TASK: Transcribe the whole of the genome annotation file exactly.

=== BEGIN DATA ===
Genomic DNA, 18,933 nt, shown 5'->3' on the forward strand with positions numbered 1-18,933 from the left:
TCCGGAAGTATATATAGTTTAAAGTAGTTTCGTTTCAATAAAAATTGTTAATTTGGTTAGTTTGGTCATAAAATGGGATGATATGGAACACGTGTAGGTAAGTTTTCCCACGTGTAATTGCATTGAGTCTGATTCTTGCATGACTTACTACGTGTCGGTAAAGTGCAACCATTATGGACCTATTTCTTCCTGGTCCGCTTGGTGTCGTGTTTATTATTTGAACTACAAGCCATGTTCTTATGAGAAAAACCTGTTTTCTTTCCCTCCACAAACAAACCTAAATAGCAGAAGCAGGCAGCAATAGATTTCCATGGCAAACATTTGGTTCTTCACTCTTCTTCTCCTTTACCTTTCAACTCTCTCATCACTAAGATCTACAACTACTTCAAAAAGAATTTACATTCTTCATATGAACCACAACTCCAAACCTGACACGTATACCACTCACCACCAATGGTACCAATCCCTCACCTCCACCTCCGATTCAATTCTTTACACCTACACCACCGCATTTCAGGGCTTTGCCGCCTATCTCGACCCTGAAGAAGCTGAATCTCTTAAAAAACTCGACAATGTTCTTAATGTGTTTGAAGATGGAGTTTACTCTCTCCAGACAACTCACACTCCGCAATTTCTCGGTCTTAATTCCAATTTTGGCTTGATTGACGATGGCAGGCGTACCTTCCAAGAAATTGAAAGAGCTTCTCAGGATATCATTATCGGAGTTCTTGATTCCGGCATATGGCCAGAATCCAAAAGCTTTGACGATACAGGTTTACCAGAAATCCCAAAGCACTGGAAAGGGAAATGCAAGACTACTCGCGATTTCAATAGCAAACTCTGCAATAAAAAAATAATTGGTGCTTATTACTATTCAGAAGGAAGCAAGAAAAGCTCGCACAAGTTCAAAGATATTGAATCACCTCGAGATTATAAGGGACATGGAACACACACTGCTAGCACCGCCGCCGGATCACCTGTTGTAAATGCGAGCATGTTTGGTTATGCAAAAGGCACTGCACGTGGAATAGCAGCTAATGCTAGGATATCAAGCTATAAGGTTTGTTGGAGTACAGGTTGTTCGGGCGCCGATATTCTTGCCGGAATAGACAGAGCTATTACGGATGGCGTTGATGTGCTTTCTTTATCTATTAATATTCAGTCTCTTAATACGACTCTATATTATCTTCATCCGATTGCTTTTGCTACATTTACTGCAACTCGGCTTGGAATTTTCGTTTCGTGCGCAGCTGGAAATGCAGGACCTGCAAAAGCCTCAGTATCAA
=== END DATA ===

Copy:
Genomic DNA, 18,933 nt, shown 5'->3' on the forward strand with positions numbered 1-18,933 from the left:
TCCGGAAGTATATATAGTTTAAAGTAGTTTCGTTTCAATAAAAATTGTTAATTTGGTTAGTTTGGTCATAAAATGGGATGATATGGAACACGTGTAGGTAAGTTTTCCCACGTGTAATTGCATTGAGTCTGATTCTTGCATGACTTACTACGTGTCGGTAAAGTGCAACCATTATGGACCTATTTCTTCCTGGTCCGCTTGGTGTCGTGTTTATTATTTGAACTACAAGCCATGTTCTTATGAGAAAAACCTGTTTTCTTTCCCTCCACAAACAAACCTAAATAGCAGAAGCAGGCAGCAATAGATTTCCATGGCAAACATTTGGTTCTTCACTCTTCTTCTCCTTTACCTTTCAACTCTCTCATCACTAAGATCTACAACTACTTCAAAAAGAATTTACATTCTTCATATGAACCACAACTCCAAACCTGACACGTATACCACTCACCACCAATGGTACCAATCCCTCACCTCCACCTCCGATTCAATTCTTTACACCTACACCACCGCATTTCAGGGCTTTGCCGCCTATCTCGACCCTGAAGAAGCTGAATCTCTTAAAAAACTCGACAATGTTCTTAATGTGTTTGAAGATGGAGTTTACTCTCTCCAGACAACTCACACTCCGCAATTTCTCGGTCTTAATTCCAATTTTGGCTTGATTGACGATGGCAGGCGTACCTTCCAAGAAATTGAAAGAGCTTCTCAGGATATCATTATCGGAGTTCTTGATTCCGGCATATGGCCAGAATCCAAAAGCTTTGACGATACAGGTTTACCAGAAATCCCAAAGCACTGGAAAGGGAAATGCAAGACTACTCGCGATTTCAATAGCAAACTCTGCAATAAAAAAATAATTGGTGCTTATTACTATTCAGAAGGAAGCAAGAAAAGCTCGCACAAGTTCAAAGATATTGAATCACCTCGAGATTATAAGGGACATGGAACACACACTGCTAGCACCGCCGCCGGATCACCTGTTGTAAATGCGAGCATGTTTGGTTATGCAAAAGGCACTGCACGTGGAATAGCAGCTAATGCTAGGATATCAAGCTATAAGGTTTGTTGGAGTACAGGTTGTTCGGGCGCCGATATTCTTGCCGGAATAGACAGAGCTATTACGGATGGCGTTGATGTGCTTTCTTTATCTATTAATATTCAGTCTCTTAATACGACTCTATATTATCTTCATCCGATTGCTTTTGCTACATTTACTGCAACTCGGCTTGGAATTTTCGTTTCGTGCGCAGCTGGAAATGCAGGACCTGCAAAAGCCTCAGTATCAA